JOURNAL | POINT OF VIEW by: Duncan Graham
For the past several months, Australian lawyers and their fixers have been scouring remote villages in the eastern islands of the world’s largest archipelago. They’ve been seeking out young Indonesian men illegally jailed in Australia’s adult prisons earlier this decade alongside hardened criminals and sex offenders. The men were sentenced for crewing people-smuggler boats. Yet they were children at the time and under the law should have been repatriated home.
Imagine the outrage if Australian kids had suffered the same fate in Indonesia. In 2011, Prime Minister Julia Gillard got involved in the case of an Australian teen arrested in Bali on drug charges. The boy was briefly detained then repatriated after a furious media campaign.
This much larger and more serious case got some coverage at the time, but has since slipped below the horizon. So far, 123 young Indonesian men have signed up to a class-action lawsuit for compensation. Another 10 to 20 could join if they can be traced. The lawyers say they are waiting for a formal response from the Australian Human Rights Commission (AHRC). In turn, it’s hanging out for comment from the Australian Federal Police and the Commonwealth Director of Public Prosecutions. The illegal detentions could have been blamed on sloppy bureaucracy compounded by cultural ignorance. But political factors were also at play. The Australian government was exercising tough laws to placate voters fearful of a tsunami of asylum seekers from Sri Lanka, Afghanistan, Iraq and Iran transiting through Indonesia, while at the same time cozying up to then-Indonesian President Susilo Bambang Yudhoyono.
If there’s no out-of-court settlement, the claimants will head to the Australian Federal Court. If successful their win could cost Australian taxpayers millions and make the victims rich. So far, so good. But this tale is tangled. There’s a dispute between Australian and Indonesian lawyers over representation and jurisdictions. If the victims get nothing, the bitterness could linger for years. Whatever the outcome, Australia’s reputation as a compassionate nation that honors international law and doesn’t put kids in adult prisons has already been shredded.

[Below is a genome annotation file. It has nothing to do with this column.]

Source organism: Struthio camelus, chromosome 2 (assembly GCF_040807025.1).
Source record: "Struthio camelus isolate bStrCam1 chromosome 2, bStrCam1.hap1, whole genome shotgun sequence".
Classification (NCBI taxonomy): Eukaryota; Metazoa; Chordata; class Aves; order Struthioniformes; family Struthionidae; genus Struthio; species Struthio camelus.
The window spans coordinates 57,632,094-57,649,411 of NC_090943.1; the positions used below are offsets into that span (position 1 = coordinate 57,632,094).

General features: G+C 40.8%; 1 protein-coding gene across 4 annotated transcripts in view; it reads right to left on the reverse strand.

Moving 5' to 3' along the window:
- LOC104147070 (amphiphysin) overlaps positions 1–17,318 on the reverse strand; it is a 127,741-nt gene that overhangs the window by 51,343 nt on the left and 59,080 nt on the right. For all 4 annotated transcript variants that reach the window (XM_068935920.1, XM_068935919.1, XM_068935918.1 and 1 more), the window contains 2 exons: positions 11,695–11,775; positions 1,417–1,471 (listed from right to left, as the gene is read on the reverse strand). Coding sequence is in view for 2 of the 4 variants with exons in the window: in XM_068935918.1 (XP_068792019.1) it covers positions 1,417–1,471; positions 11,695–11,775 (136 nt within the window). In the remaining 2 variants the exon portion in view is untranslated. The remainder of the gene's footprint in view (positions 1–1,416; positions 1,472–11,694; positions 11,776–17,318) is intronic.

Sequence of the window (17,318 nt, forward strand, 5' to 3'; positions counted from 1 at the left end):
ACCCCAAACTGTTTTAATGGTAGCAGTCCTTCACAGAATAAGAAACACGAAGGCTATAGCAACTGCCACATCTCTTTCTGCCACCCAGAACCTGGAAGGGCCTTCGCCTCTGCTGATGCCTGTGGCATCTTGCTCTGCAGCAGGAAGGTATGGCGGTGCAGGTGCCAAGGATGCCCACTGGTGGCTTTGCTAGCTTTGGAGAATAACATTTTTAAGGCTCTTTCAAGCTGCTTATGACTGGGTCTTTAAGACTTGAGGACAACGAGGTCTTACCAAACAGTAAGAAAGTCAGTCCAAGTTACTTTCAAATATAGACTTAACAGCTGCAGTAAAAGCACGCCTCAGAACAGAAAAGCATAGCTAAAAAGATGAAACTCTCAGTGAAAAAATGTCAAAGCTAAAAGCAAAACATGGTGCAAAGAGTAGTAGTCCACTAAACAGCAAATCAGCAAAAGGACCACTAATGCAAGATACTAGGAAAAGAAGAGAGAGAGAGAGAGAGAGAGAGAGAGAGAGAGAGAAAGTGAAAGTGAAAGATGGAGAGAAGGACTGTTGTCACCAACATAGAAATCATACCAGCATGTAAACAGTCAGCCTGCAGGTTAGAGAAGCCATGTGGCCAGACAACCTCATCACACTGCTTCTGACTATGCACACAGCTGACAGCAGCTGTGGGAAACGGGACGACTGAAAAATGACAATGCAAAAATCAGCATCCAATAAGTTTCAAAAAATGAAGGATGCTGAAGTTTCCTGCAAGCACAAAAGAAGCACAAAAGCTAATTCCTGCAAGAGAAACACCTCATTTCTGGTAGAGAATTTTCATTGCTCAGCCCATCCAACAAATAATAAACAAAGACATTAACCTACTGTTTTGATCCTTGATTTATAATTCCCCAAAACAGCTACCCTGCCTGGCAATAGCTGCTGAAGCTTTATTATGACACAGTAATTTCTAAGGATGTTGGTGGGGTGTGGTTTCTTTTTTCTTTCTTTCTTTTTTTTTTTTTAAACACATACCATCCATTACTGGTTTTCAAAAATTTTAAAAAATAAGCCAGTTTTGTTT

The story started eight years ago. The whistleblower was Colin Singer, an Australian justice of the peace who spends much of his time living in Indonesia. He doesn’t need to scratch his balding dome or flick through old diaries to remember the date with precision. It was 9 am on April 23, 2010, and Singer was paying a routine visit to Western Australia’s Hakea Prison, in the Perth suburb of Canning Vale.
According to the Department of Justice, the 1,225-bed jail “manages male prisoners who have been remanded in custody while waiting to appear in court or those who have just been sentenced.” So murderers, thugs, pedophiles and thieves checking in and out of the legal terminal queue together. Around 7,000 a year go in and out. Justices of the peace such as Singer are unpaid community-minded citizens nominated by members of Parliament or magistrates. They witness signatures, approve police search warrants, and in remote areas sometimes sit in courts to hear minor charges. On that Friday, Singer was on duty for the Office of Custodial Services, an independent statutory authority charged with monitoring jails and checking that inmates are treated decently. Hakea is for men, not boys. Children, defined as those under 18, must be held apart from adults under the 1990 United Nations Convention on the Rights of the Child. Australia is a signatory. So is Indonesia.
In the jail, Singer was approached by the medical director, Dr Brian Walker. “He told me, ‘There are kids in here,’” Singer said. “I thought this impossible. I had great faith in the Australian justice system and believed it to be fair. Then I saw them – they were Indonesians, pre-pubescent frightened children; certainly not men.” The prisoners were deckhands hired by people smugglers to illegally ferry asylum seekers fleeing conflict zones and who had made it to Indonesia. They then sailed for Australia on Indonesian fishing boats, but had been caught by the Australian Navy.